Soon after, one of Chirmsak's TV shows was suspended. Then in February, the network axed "Perspectives," which had survived five governments. His radio programs have also been canceled. "Some quote, power, unquote, stopped them," says Chirmsak. The longtime activist may be less prominent now, but the Banharn government remains a target for criticism. "The press cannot topple a government," says Chirmsak. "It can only reflect whether people have lost faith in the government."

The notion that the press should work in concert with the government is receding, but so slowly -- and so unpredictably in some countries -- that journalists can quickly find themselves in trouble. That is what happened to Indonesian TV personality Wimar Witular. His weekly show "Perspektif" was witty, insightful, the talk of Jakarta -- until the station pulled the plug last September. The cancellation came after Witular interviewed Judge Benjamin Mangkudilaga, who had ruled that the government's 1994 banning of the popular newsmagazine Tempo was illegal.

Still, the 50-year-old management consultant and former academic is now the first syndicated columnist in the country; 13 newspapers feature his writing. The editors of Tempo, meanwhile, have headed to cyberspace. They launched an electronic edition of the magazine in March. So far the government is keeping its distance.

In Hong Kong, political commentators must navigate the increasingly rough transition from British colonial rule to mainland sovereignty. As CEO of a publishing group that prints the Chinese-language editions of Playboy and Forbes, the mild-mannered Albert Cheng Jinghan, 49, could have watched the transfer of power from the comfort of his executive suite. The former student activist would have, too, except that the Tiananmen Square protests in 1989 made him realize that "this society will not be a healthy one without any opposition voices."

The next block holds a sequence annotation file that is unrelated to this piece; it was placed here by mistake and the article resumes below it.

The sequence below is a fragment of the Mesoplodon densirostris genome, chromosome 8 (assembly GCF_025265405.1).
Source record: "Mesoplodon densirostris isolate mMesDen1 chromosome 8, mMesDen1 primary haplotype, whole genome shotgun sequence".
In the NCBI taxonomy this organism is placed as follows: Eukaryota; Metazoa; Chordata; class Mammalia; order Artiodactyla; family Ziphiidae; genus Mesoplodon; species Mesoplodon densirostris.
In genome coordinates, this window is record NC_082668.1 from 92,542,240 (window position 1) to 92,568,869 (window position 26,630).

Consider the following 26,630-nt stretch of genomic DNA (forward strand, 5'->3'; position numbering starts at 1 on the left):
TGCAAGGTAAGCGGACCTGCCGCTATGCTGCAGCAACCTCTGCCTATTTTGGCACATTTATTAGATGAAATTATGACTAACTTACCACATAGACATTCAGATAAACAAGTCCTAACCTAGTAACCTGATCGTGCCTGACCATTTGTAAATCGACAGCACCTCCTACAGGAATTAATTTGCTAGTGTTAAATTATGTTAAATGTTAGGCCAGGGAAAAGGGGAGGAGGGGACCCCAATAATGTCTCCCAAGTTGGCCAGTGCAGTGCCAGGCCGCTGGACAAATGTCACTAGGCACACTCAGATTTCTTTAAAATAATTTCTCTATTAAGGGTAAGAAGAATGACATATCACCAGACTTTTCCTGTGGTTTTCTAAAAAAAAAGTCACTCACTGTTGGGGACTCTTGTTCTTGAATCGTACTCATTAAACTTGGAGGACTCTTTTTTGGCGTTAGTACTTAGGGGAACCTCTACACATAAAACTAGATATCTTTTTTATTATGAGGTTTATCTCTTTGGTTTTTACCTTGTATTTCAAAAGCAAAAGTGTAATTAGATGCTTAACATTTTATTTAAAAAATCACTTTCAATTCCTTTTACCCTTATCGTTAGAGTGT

So he and Raymond Wong, now publisher of Mad Dog Daily, began hosting the weekly TV show "Talk of the Town." More than once they shouted at the government officials and pro-Beijing figures they invited on air. Despite high ratings, station bosses canceled the show. He hasn't been silenced, though. Today his three-hour morning radio show of commentary and phone-in conversation, "Teacup in a Storm," is among the territory's most popular. "I want to voice the anger of people here," he says.

In Singapore, author Catherine Lim stirred up debate in 1994 by writing two articles for The Straits Times newspaper that among other things blamed the government for "the growing alienation of the people." In his rebuttal, Prime Minister Goh Chok Tong said his authority should not be challenged by "writers on the fringe." Lim has not published any other political articles in local papers since. "I wish I were able to persuade The Straits Times to publish more political commentaries from me," she told Asiaweek. "I will just keep trying."

Singaporean Gopal Baratham has been luckier. After a 25-year career as a neurosurgeon at a government hospital, Baratham published his first novel in 1991. A Candle or the Sun was described as an unabashed critique of Singapore's political climate. "It's not that I want to irritate, but I just speak my mind," he says. "You should criticize the faults if you care for the society." So far the 60-year-old doctor has done so with immunity. "Some people say I'm the government's token liberal. What can I say?" he shrugs.

Today's critics are pushing the boundaries of dissent, and sometimes being pushed back. "The issue of openness will be worked out in a three-steps-forward, two-steps-back dance with the government, exasperating some while giving hope to others," Lim told a forum of ASEAN young leaders in Singapore last October. Perhaps the next generation of government gadflies will not have it so hard.

-- Reporting from Bangkok, Hong Kong, Jakarta, Kuala Lumpur, Manila and Singapore